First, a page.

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Thursday, October 14, 2021

Review: Beyond Entrepreneurship 2.0

 A recent work event had prep work that included reading Beyond Entrepreneurship 2.0, a book I read way back in 1995 because Reed Hastings (who is indeed mentioned in the book's introduction) was enthusiastic about and told me I should read. Jim Collins was the same guy who also wrote Built to Last and Good to Great and How the Mighty Fall.

The trap of non-fiction business books is that they go out of date and because of selection bias. For instance, almost every company in Good to Great (Circuit City, Wells Fargo, Sallie Mae, GE) faced a decline soon after the publication of the book, some going out of business, while others facing criminal charges, etc. Collins would defend his book as documenting the companies that became great, but of course, it also illustrates that we don't actually know how a company is actually "built to last", since so many didn't.

Similarly, Beyond Entrepreneurship named Jim Gentes, the founder of Giro as a man capable of articulating his vision and mission, but of course, Giro is itself no longer an independent entity. It has long since been sold to another company.

That's not to say that the book is valueless, or that the second edition of this book, despite being full of self-promoting stories, adds nothing. For instance, there's now a chapter on how important people are to an organization. (Seriously?!) But the book talks about generalities (you need to put the right people in key positions), but nothing on how to go about doing it. It's clear when talking about people, the book means managers. But that's too general, since if you're in the tech industry, key technical people also matter, but the book is too general to deal with it, despite covering the rise of HP and IBM (both companies whose best days seem behind it).

There's a section on values and how they related to the company's purpose and mission. That's great. But there's the problem of survivorship bias. It isn't that companies with values/purpose/missions succeed, it's that every company has them, or at least pay lips service to them, so maybe it's the same as saying "all successful people have a brain." To its credit, the book takes pains to point out that many people talk about values/purpose/mission but don't align their systems to provide a consistent message, or its managers don't behave as though those values have meaning. But to be honest, from the recent reveals about say, corporate sanctioned sexual harassments at Google, it's clear that when given a choice between a good business model and ethics, choose the good business model if you want to be "built to last."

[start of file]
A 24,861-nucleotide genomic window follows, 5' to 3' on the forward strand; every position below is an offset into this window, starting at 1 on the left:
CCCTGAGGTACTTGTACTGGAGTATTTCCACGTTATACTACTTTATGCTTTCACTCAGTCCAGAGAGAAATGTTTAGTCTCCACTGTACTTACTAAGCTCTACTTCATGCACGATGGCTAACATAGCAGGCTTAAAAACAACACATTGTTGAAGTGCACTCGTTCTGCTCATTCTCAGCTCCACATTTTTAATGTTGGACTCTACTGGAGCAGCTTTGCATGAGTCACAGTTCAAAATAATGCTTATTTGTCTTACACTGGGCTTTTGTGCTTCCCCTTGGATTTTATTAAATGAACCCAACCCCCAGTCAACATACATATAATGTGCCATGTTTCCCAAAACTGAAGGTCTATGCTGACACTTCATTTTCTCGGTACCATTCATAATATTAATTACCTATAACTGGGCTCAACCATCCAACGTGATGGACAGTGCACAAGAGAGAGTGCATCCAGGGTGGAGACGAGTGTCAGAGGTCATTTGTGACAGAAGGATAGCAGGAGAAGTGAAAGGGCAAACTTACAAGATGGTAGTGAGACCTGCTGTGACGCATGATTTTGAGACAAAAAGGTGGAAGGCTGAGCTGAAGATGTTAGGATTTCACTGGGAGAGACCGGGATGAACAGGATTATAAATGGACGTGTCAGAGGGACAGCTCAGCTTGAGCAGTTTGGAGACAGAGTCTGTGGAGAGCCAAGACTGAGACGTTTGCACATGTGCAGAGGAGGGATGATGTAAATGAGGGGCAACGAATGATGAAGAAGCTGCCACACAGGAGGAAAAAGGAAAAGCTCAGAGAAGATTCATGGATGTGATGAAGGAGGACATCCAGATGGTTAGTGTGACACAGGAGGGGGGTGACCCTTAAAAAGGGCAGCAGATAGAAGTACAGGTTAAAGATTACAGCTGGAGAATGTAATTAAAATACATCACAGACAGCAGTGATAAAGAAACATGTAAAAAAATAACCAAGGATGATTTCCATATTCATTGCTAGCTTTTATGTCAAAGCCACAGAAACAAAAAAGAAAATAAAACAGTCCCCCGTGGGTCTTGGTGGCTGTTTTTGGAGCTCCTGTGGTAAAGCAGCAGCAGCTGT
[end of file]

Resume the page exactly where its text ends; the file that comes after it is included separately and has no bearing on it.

The rest of the book consists of platitudes such as "turn the flywheel", and make sure you surround yourself with honest people:

You need at least a few people around you who aren’t afraid of you and who aren’t concerned with politics. This is where detached and objective outsiders (consultants and directors) are invaluable. You also need honest people inside—people who are so honest and direct they are almost uncomfortable to have around. You don’t have to like them. You just need to listen to them. (kindle loc. 3295)

But the book doesn't tell you how to do that either.

I'm much reminded of the fantastic interview with Jim Keller when he says:

IC: I think I remember you saying that before you went into your big first management role, you read 20 books about management techniques, and how you ended up realizing that you'd read 19 more than anybody else.

JK: Yeah, pretty much. I actually contacted Venkat (Venkatesh) Rao, who's famous for the Ribbonfarm blog and a few other things to figure [stuff] out. I really liked his thinking about organization from his blog, and he had a little thing at the bottom where it says to click here to buy him a cup of coffee, or get a consulting or a consult, so I sent him an email. So we started yakking, and we spent a lot of time talking before I joined AMD. He said I should read these books and I did. I thought everybody who’s in a big management job did that, but nobody does. You know it was hilarious - like 19 is generous. I read 20 more management books than most managers have ever read. Or they read some superficial thing like Good to Great, which has some nice stories in it, but it's not that deep a book management-wise. You'd be better off reading Carl Jung than Good to Great if you want to understand management.

There you go. The reason to read a ton of management books is that you need to get exposed to lots of different viewpoints, no matter how bad most of them are, before you can make any decent amount of generalizations. This book by itself won't make you great.


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